Fitness Fads and Fitness Fundamentals

Fitness Fads and Fitness Fundamentals

in Fitness by

Fitness Fads and Fitness FundamentalsEvery generation has had its own set of fitness fads.

Maybe you watched your mother head off to aerobics class, clad in a shiny unitard and legwarmers. Or maybe you spent the better part of the late 1990s fighting imaginary opponents in a Tae Bo or kickboxing class. It seems that every few years there’s a new exercise program that is better than any that’s ever existed before, allowing you to lose more weight, get bigger muscles or just tone and tighten while having fun.

While some fitness fads have gone the distance others have lacked staying power. Consider some of these former fitness fads from the last few decades.

1950s: Meet Jack LaLanne

Considered by many to be the father of American fitness, Jack LaLanne was a bodybuilder and fitness coach who inspired millions of people to get up off the couch and exercise. In the 1950s he hosted a talk show in which he demonstrated exercises and encouraged viewers to follow along — the forerunner to today’s exercise videos — and he invented the exercise known as the “jumping Jack.” Until he died at the age of 96 in 2011, he exercised every day and encouraged people to exercise and eat a healthy diet, avoiding processed foods and additives. His approach was simple: perform simple exercises every day and eat right, and you’ll stay healthy.

1960s: No Sweat Required

Take a peek into your grandparents’ basement or attic, and you just might find a strange contraption resembling a treadmill with a giant rubber band attached to it. Would you believe that this device is actually “workout” equipment? That’s right. In the 1960s and early 1970s, thousands of consumers were duped into purchasing vibrating belt machines that claimed to shake the pounds away — no exercise required. All you had to do was step onto the machine, wrap the vibrating band around your waist and stand still while the vibrations melted away the extra inches. It might sound silly, but devices that claim to burn fat and build muscle while you do nothing but your regular activities (or sit on the couch) are still on the market today — and aren’t any more effective now than they were back then.

1980s: Let’s Get Physical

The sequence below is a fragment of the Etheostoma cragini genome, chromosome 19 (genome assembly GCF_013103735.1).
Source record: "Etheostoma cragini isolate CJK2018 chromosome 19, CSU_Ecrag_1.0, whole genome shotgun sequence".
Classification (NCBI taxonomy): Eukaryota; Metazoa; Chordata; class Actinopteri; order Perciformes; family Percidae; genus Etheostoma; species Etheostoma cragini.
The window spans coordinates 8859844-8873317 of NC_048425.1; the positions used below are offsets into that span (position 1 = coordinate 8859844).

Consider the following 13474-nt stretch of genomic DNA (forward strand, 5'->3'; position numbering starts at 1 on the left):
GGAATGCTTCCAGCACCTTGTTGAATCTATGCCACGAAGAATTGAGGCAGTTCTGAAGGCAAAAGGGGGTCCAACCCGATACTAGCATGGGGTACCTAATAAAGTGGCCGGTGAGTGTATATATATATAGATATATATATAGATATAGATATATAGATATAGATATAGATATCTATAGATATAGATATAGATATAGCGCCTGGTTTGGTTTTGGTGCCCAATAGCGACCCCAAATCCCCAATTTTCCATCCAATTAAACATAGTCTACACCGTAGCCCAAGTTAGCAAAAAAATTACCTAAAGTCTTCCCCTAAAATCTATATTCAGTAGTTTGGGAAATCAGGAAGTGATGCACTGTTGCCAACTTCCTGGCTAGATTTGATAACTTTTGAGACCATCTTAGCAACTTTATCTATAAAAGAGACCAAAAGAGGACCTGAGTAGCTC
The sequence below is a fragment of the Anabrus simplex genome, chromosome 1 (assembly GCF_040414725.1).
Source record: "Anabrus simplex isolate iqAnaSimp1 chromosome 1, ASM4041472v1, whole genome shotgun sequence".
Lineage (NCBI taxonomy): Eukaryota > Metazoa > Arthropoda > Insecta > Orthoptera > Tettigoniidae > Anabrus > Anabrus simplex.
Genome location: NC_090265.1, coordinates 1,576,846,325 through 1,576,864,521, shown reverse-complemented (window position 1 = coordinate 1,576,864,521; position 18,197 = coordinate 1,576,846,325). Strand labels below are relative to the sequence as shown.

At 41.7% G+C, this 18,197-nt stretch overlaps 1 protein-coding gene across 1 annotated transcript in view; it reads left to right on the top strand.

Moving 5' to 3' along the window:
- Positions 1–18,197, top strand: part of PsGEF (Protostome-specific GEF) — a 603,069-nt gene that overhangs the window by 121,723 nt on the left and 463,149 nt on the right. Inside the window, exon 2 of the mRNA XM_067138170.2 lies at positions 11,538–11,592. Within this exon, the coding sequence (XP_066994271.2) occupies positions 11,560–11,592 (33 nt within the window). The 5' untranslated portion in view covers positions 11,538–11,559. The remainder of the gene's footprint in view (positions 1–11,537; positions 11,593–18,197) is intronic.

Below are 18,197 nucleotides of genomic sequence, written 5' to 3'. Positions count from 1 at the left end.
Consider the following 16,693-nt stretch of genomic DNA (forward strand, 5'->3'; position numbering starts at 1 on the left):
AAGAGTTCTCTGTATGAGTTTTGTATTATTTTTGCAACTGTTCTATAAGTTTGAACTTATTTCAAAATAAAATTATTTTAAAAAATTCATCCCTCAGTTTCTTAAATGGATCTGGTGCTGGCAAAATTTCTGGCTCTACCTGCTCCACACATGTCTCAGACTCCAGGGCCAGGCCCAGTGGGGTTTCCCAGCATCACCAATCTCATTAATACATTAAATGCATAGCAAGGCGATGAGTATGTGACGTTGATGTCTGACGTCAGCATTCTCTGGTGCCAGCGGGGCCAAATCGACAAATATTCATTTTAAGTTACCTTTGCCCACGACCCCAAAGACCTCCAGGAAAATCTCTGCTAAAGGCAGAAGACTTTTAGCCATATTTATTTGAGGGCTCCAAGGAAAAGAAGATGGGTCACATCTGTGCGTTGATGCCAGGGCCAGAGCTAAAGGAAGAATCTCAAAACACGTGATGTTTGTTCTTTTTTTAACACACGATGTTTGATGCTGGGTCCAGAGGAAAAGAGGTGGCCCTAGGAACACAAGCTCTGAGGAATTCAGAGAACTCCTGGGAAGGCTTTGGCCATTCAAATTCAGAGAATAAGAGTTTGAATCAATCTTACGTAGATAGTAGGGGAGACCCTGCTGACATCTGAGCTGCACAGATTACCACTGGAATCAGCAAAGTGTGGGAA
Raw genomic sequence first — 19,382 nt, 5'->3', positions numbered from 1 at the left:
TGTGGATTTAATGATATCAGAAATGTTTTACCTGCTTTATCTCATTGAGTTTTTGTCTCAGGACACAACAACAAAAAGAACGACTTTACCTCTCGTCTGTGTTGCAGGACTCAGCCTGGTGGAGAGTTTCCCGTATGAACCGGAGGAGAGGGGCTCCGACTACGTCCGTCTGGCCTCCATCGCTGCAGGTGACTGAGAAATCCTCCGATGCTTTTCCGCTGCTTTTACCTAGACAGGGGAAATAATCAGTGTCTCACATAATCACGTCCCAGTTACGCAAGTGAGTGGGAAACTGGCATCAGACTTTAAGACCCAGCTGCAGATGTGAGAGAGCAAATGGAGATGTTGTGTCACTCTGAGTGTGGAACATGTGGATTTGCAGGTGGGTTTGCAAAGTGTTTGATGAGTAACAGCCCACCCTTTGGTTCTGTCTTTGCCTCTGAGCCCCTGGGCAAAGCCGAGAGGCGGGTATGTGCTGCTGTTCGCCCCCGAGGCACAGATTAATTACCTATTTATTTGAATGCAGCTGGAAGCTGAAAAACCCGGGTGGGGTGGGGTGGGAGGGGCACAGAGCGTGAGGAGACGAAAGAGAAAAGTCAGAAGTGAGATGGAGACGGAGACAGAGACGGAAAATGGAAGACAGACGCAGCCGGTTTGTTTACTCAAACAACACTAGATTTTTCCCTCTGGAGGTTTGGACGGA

Actress Jane Fonda was at the forefront of the 1980s fitness trend with her series of home workout videos. Released in 1982, “Jane Fonda’s Workout Book” introduced the concept of aerobic exercise (which was still relatively new to the masses) to housewives who wanted to have the body of a Hollywood actress. Thanks to the proliferation of VCRs, women (and even a few men) could “feel the burn” in the comfort of their own homes. By the mid-1980s, health clubs and fitness studios had jumped on the aerobics bandwagon, and millions of people attended aerobics classes every day. By the late 1980s aerobics classes had evolved to include step aerobics, a trend that lasted well into the early 90s. Aerobics largely fell out of favor by the mid-1990s though, thanks to the surging popularity of yoga and martial arts-inspired workouts.

1990s: Punch and Kick Your Way to Health

In 1998, an enthusiastic man in a yellow unitard demonstrated how to fight your way to fitness with Tae Bo. Billy Blanks, a martial arts master, developed the mix of aerobics, martial arts and boxing that sold more than 1.5 million video sets in 1999 alone. Gyms responded by adding kickboxing and martial-arts-inspired workouts to their schedules, and soon millions of people were punching, jabbing and kicking their way to weight loss. The trend was short-lived though — by the early 2000s, Tae Bo was little more than a distant memory.

2000s and Beyond

Call it the Madonna effect: When the pop superstar started showing up to events looking more toned and cut than ever before, everyone wanted to know her secret. She claimed that the ancient spiritual practice of yoga created her strong, wiry physique — and millions flocked to yoga studios to twist themselves into pretzels to look like her.

Today, yoga is still going strong, but it’s been joined by Pilates and dance-inspired workouts including Zumba, strippercise (which is exactly what it sounds like) and ballet-inspired workouts. On the more extreme end, workouts like Crossfit and P90X, intense combinations of aerobics and weightlifting, are helping people transform their bodies.

No one can be sure of what the next workout fad will be, but one thing is certain: as long as people are willing to pay for a quick fix, a more interesting workout or a “guaranteed” way to look like their favorite celebrity, fitness fads will never go away.

 

About the Author: Molly Haley admits to owning the complete set of Tae Bo workout videos. While she always wins a fight against an imaginary opponent, these days she stays fit by running and weightlifting. When she’s writing about health and fitness for national publications, she often uses old Jack LaLanne videos and books for reference — and hopes to live as long and healthy as he did.

 

Tags: